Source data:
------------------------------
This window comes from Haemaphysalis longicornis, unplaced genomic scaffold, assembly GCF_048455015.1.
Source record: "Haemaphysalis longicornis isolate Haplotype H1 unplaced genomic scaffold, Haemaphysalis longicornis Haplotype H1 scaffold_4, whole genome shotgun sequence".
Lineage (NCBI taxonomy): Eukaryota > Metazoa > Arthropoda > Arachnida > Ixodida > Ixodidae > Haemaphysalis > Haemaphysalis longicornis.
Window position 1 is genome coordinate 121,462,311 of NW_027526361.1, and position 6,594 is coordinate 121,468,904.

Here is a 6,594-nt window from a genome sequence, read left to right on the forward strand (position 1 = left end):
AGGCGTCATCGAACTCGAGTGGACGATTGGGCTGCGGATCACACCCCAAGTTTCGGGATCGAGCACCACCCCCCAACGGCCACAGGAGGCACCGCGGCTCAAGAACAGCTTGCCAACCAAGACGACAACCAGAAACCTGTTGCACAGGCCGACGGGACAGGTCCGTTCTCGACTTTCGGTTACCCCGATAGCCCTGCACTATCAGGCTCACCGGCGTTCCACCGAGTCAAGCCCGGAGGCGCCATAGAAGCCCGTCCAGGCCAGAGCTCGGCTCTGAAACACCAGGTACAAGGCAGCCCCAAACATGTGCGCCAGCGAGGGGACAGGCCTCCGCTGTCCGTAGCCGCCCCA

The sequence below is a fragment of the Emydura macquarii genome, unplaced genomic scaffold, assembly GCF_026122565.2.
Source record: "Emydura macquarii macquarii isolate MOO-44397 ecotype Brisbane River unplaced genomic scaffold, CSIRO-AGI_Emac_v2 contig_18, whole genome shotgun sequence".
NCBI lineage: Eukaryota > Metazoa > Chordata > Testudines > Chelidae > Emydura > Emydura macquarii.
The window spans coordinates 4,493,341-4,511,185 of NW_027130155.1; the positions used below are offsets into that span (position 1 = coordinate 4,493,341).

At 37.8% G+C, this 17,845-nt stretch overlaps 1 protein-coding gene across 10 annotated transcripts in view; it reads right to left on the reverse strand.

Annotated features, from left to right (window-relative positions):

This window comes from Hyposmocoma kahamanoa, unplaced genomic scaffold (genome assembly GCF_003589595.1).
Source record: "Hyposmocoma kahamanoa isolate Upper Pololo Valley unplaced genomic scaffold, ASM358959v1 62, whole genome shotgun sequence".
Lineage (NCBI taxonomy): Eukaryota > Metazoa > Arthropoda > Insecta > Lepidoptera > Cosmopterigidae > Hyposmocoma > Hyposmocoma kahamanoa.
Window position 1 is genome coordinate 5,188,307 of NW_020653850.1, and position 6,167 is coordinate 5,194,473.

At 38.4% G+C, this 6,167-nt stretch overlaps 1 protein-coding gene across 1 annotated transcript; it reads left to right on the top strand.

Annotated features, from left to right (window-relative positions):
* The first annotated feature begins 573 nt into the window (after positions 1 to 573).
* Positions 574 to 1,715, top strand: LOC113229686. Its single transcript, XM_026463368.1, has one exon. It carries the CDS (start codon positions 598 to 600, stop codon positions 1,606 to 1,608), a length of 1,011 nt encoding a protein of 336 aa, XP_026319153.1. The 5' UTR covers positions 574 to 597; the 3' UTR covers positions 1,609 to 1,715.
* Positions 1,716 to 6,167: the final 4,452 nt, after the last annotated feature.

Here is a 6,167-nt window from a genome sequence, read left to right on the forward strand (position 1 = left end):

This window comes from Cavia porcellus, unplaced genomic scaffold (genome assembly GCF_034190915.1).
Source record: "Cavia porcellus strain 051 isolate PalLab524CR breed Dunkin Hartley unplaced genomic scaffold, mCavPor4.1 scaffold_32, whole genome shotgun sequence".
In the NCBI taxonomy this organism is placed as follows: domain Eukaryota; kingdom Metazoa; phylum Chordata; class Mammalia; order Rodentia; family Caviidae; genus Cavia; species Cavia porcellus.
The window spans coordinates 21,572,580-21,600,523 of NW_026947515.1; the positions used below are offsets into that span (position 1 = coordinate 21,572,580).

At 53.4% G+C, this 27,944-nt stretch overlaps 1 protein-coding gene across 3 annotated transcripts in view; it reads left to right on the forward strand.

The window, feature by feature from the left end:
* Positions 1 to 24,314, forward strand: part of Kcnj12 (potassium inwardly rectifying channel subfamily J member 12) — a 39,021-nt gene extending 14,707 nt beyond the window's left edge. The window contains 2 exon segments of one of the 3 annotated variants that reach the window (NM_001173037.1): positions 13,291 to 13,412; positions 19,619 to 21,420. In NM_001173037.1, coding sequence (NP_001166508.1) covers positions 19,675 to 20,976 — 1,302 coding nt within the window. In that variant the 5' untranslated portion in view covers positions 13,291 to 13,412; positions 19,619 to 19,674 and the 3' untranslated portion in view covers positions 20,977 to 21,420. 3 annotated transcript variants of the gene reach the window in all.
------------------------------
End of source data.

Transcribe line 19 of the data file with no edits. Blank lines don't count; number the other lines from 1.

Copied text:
* The first annotated feature begins 573 nt into the window (after positions 1 to 573).